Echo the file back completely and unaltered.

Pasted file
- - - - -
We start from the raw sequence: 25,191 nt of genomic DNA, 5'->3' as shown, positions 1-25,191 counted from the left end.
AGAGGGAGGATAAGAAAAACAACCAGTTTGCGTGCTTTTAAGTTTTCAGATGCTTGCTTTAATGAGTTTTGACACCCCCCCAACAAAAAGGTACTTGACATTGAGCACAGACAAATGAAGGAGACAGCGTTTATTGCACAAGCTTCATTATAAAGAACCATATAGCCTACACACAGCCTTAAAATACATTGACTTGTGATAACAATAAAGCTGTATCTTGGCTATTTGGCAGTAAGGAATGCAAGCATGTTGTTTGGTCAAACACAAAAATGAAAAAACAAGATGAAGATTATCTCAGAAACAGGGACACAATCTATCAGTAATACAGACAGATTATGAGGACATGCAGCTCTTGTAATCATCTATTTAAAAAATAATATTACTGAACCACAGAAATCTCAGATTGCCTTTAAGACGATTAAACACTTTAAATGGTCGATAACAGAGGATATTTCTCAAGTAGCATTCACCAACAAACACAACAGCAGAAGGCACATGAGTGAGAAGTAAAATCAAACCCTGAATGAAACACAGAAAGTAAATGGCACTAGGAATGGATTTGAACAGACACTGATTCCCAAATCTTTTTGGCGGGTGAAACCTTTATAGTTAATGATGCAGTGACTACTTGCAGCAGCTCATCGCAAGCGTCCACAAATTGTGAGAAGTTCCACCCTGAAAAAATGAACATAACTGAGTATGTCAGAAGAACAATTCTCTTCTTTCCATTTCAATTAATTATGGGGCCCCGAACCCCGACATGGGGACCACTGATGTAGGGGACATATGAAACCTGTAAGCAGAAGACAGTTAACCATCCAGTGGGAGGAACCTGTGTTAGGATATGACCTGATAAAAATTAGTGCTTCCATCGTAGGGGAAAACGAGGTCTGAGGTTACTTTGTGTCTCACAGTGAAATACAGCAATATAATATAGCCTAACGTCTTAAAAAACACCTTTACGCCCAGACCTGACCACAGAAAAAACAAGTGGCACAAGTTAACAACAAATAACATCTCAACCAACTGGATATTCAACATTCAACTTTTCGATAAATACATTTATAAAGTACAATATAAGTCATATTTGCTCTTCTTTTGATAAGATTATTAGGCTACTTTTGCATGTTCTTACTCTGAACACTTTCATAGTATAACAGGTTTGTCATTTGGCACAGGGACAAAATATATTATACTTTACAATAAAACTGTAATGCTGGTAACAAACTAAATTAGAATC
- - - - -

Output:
We start from the raw sequence: 25,191 nt of genomic DNA, 5'->3' as shown, positions 1-25,191 counted from the left end.
AGAGGGAGGATAAGAAAAACAACCAGTTTGCGTGCTTTTAAGTTTTCAGATGCTTGCTTTAATGAGTTTTGACACCCCCCCAACAAAAAGGTACTTGACATTGAGCACAGACAAATGAAGGAGACAGCGTTTATTGCACAAGCTTCATTATAAAGAACCATATAGCCTACACACAGCCTTAAAATACATTGACTTGTGATAACAATAAAGCTGTATCTTGGCTATTTGGCAGTAAGGAATGCAAGCATGTTGTTTGGTCAAACACAAAAATGAAAAAACAAGATGAAGATTATCTCAGAAACAGGGACACAATCTATCAGTAATACAGACAGATTATGAGGACATGCAGCTCTTGTAATCATCTATTTAAAAAATAATATTACTGAACCACAGAAATCTCAGATTGCCTTTAAGACGATTAAACACTTTAAATGGTCGATAACAGAGGATATTTCTCAAGTAGCATTCACCAACAAACACAACAGCAGAAGGCACATGAGTGAGAAGTAAAATCAAACCCTGAATGAAACACAGAAAGTAAATGGCACTAGGAATGGATTTGAACAGACACTGATTCCCAAATCTTTTTGGCGGGTGAAACCTTTATAGTTAATGATGCAGTGACTACTTGCAGCAGCTCATCGCAAGCGTCCACAAATTGTGAGAAGTTCCACCCTGAAAAAATGAACATAACTGAGTATGTCAGAAGAACAATTCTCTTCTTTCCATTTCAATTAATTATGGGGCCCCGAACCCCGACATGGGGACCACTGATGTAGGGGACATATGAAACCTGTAAGCAGAAGACAGTTAACCATCCAGTGGGAGGAACCTGTGTTAGGATATGACCTGATAAAAATTAGTGCTTCCATCGTAGGGGAAAACGAGGTCTGAGGTTACTTTGTGTCTCACAGTGAAATACAGCAATATAATATAGCCTAACGTCTTAAAAAACACCTTTACGCCCAGACCTGACCACAGAAAAAACAAGTGGCACAAGTTAACAACAAATAACATCTCAACCAACTGGATATTCAACATTCAACTTTTCGATAAATACATTTATAAAGTACAATATAAGTCATATTTGCTCTTCTTTTGATAAGATTATTAGGCTACTTTTGCATGTTCTTACTCTGAACACTTTCATAGTATAACAGGTTTGTCATTTGGCACAGGGACAAAATATATTATACTTTACAATAAAACTGTAATGCTGGTAACAAACTAAATTAGAATC